BOSTON, July 23, 2014 – Flanked by a coalition of ocean protection and animal welfare organizations at the New England Aquarium, Governor Deval Patrick will sign into law tomorrow a ban on the possession and sale of shark fins in Massachusetts, an historic milestone deemed critical in the decades-long push to close an economic loophole that has led to a massive decline in shark populations.
The signing ceremony will take place at 11:00a.m. on Thursday, July 24 at the aquarium, a recognized leader in ocean conservation, education and research.
“With the passing of this law Massachusetts builds upon its long history of animal protection and environmental stewardship,” said Governor Patrick. “I congratulate the passionate animal welfare and ocean conservation leaders who worked together to ensure the conservation of sharks and our oceans for generations to come.”
The bill, also known as, “An act relative to ocean ecology and shark protection,” passed the Massachusetts House and Senate with bipartisan support last week, making Massachusetts the ninth state along with Guam, American Samoa and the Commonwealth of the Northern Marianas Islands to restrict market access to the shark fin trade.
A broad coalition of ocean conservation and animal welfare advocates, including the MSPCA-Angell, New England Aquarium, The Humane Society of the United States, Fin Free Massachusetts and others, worked tirelessly to establish the ban, under the stewardship of lead sponsor Senator Jason Lewis, and with support from Representative David Nangle and nine-year-old shark advocate Sean Lesniak of Lowell, Mass.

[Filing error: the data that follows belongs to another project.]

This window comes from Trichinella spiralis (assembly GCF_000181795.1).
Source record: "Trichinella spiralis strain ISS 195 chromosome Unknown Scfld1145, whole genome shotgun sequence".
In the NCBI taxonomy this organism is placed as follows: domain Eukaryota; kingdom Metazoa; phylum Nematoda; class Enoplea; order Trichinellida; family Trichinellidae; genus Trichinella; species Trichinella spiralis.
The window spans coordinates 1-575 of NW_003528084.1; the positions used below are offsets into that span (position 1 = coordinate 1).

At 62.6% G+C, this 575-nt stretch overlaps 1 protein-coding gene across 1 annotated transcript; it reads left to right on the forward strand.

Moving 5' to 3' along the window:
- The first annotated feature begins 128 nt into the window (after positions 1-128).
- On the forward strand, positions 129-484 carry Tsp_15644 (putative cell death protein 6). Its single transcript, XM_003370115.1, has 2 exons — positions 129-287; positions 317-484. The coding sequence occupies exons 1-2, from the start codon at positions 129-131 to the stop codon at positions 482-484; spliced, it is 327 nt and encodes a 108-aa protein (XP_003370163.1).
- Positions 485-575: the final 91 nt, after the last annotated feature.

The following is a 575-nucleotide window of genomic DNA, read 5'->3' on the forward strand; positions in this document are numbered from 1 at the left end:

“Today marks an historic milestone in the fight to preserve the health of our oceans,” said Lewis. “I commend my colleagues at the State House for voting to protect sharks and take a stand against animal cruelty. I extend my gratitude to the animal welfare organizations and ocean conservation groups who collaborated on this effort.”
Nigella Hillgarth, President & CEO of the New England Aquarium, lauded state lawmakers for their leadership. “We are thrilled that the legislature has taken action to protect sharks by restricting market access for their fins,” said Hillgarth. “Massachusetts’ shark protection efforts also complement and build upon the momentum of the Obama administration’s recent commitment to combating black market fishing and preventing illegally caught fish from entering the U.S. marketplace.”
“The trend lines are clear: both the federal and state governments are ramping up efforts to protect sharks and save species so vital to maintaining healthy marine ecosystems,” said Laura Hagen, deputy director of advocacy for the MSPCA-Angell.
Shark “finning” refers to the slicing off of a shark’s fins, often while the shark is still alive. The animal is then thrown back into the ocean where, unable to swim, the shark dies a slow and painful death. The demand for shark fins, used to make shark fin soup, a bowl of which can cost upwards of $100, drives the unsustainable exploitation of sharks worldwide. The practice of shark finning is prohibited by both federal and state law, but the market for fins continues to promote the practice in foreign and international waters.
The law will go into effect immediately once signed by Governor Patrick.
The MSPCA-Angell is a national and international leader in animal protection and veterinary medicine and provides direct hands-on care for thousands of animals each year. Founded in 1868, it is the second-oldest humane society in the United States. Services include animal protection and adoption, advocacy, humane education, law enforcement, and world-class veterinary care. The MSPCA-Angell is a private, non-profit organization. It does not receive any government funding nor is it funded or operated by any national humane organization. The MSPCA-Angell relies solely on the support and contributions from individuals who care about animals. Please visit www.mspca.org and like us on Facebook at www.facebook.com/mspcaangell
The New England Aquarium is one of the most prominent and popular aquariums in North America and is a recognized international leader in ocean conservation, education and research. The Aquarium is among the region’s most-visited tourist attractions and is cultivating widespread public awareness about the benefits and responsibility in improving the health of the oceans and the Earth. For more information visit www.neaq.org